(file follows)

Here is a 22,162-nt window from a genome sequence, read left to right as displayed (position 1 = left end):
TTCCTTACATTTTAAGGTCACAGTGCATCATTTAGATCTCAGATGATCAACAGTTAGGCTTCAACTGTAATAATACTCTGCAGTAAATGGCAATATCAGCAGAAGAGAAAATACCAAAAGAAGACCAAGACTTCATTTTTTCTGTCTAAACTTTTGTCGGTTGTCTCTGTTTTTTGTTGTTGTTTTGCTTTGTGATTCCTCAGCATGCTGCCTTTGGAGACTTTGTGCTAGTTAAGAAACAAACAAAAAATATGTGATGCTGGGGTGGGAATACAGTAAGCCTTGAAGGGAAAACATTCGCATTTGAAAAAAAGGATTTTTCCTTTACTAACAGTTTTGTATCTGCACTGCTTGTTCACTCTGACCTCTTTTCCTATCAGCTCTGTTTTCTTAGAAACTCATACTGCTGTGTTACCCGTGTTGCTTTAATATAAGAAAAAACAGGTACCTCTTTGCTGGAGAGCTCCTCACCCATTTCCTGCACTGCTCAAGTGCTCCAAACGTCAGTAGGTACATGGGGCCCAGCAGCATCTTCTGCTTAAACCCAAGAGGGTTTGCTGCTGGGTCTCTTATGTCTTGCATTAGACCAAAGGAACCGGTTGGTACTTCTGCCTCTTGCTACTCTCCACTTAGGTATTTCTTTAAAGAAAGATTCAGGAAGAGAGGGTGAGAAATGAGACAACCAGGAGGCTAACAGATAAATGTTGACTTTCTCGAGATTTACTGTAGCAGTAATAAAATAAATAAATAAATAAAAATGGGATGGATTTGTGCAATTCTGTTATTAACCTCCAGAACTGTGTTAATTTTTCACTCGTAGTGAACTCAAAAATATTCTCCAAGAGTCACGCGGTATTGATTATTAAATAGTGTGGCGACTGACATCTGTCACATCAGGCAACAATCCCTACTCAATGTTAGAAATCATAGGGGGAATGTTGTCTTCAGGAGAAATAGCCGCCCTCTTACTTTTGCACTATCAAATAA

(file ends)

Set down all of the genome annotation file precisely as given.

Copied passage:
Here is a 22,162-nt window from a genome sequence, read left to right as displayed (position 1 = left end):
TTCCTTACATTTTAAGGTCACAGTGCATCATTTAGATCTCAGATGATCAACAGTTAGGCTTCAACTGTAATAATACTCTGCAGTAAATGGCAATATCAGCAGAAGAGAAAATACCAAAAGAAGACCAAGACTTCATTTTTTCTGTCTAAACTTTTGTCGGTTGTCTCTGTTTTTTGTTGTTGTTTTGCTTTGTGATTCCTCAGCATGCTGCCTTTGGAGACTTTGTGCTAGTTAAGAAACAAACAAAAAATATGTGATGCTGGGGTGGGAATACAGTAAGCCTTGAAGGGAAAACATTCGCATTTGAAAAAAAGGATTTTTCCTTTACTAACAGTTTTGTATCTGCACTGCTTGTTCACTCTGACCTCTTTTCCTATCAGCTCTGTTTTCTTAGAAACTCATACTGCTGTGTTACCCGTGTTGCTTTAATATAAGAAAAAACAGGTACCTCTTTGCTGGAGAGCTCCTCACCCATTTCCTGCACTGCTCAAGTGCTCCAAACGTCAGTAGGTACATGGGGCCCAGCAGCATCTTCTGCTTAAACCCAAGAGGGTTTGCTGCTGGGTCTCTTATGTCTTGCATTAGACCAAAGGAACCGGTTGGTACTTCTGCCTCTTGCTACTCTCCACTTAGGTATTTCTTTAAAGAAAGATTCAGGAAGAGAGGGTGAGAAATGAGACAACCAGGAGGCTAACAGATAAATGTTGACTTTCTCGAGATTTACTGTAGCAGTAATAAAATAAATAAATAAATAAAAATGGGATGGATTTGTGCAATTCTGTTATTAACCTCCAGAACTGTGTTAATTTTTCACTCGTAGTGAACTCAAAAATATTCTCCAAGAGTCACGCGGTATTGATTATTAAATAGTGTGGCGACTGACATCTGTCACATCAGGCAACAATCCCTACTCAATGTTAGAAATCATAGGGGGAATGTTGTCTTCAGGAGAAATAGCCGCCCTCTTACTTTTGCACTATCAAATAA